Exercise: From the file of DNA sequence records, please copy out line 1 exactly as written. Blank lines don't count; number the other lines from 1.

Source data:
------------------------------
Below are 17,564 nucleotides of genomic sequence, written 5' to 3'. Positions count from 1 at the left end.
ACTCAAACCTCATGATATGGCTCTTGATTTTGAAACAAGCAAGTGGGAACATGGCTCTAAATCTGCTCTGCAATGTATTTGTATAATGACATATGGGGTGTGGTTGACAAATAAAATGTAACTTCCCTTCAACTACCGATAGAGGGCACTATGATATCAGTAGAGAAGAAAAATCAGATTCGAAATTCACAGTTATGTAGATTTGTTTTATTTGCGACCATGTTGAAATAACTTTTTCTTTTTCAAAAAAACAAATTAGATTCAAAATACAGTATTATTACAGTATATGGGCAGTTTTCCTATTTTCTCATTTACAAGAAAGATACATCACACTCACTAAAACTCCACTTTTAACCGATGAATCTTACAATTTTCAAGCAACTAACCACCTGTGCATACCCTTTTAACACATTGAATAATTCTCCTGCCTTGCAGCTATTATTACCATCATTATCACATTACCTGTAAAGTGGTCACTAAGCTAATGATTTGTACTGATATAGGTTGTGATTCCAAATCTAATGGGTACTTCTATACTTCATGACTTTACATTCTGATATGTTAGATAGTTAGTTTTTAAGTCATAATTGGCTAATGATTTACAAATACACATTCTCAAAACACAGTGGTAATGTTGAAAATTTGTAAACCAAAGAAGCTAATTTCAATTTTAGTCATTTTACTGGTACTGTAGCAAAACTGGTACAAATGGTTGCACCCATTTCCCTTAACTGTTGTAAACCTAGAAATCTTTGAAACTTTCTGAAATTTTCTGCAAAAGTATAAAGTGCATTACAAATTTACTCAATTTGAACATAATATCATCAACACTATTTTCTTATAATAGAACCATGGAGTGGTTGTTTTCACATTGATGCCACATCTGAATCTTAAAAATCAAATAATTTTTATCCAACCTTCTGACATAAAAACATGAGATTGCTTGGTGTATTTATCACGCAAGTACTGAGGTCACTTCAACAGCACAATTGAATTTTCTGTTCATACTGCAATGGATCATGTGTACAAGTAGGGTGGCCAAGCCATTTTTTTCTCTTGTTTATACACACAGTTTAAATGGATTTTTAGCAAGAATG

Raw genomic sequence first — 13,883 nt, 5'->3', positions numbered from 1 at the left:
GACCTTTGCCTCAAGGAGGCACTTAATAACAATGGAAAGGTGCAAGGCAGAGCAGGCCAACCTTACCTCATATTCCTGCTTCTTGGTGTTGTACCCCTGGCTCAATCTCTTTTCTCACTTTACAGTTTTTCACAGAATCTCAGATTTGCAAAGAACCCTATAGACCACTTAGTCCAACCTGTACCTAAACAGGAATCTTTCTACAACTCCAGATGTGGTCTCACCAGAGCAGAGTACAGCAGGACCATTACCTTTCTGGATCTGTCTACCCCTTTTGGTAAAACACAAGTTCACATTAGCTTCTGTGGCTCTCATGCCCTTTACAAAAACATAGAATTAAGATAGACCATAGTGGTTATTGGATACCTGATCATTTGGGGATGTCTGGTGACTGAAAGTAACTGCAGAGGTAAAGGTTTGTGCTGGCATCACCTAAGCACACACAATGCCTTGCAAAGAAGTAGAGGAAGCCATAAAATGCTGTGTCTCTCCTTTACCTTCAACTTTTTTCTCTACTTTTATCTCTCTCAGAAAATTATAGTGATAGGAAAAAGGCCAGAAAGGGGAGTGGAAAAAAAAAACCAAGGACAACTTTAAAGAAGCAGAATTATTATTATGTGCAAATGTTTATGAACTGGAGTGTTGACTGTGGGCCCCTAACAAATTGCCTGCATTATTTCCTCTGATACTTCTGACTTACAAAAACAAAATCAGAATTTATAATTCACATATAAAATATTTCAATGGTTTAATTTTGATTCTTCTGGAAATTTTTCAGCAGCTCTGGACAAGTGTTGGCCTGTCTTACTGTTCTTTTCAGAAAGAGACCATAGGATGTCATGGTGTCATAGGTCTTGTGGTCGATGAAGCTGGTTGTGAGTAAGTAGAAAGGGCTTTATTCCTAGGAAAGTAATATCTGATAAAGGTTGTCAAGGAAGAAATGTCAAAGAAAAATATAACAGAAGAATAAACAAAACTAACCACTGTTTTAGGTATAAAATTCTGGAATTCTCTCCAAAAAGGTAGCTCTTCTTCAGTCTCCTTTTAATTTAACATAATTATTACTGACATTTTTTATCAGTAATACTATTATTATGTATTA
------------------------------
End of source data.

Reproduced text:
Below are 17,564 nucleotides of genomic sequence, written 5' to 3'. Positions count from 1 at the left end.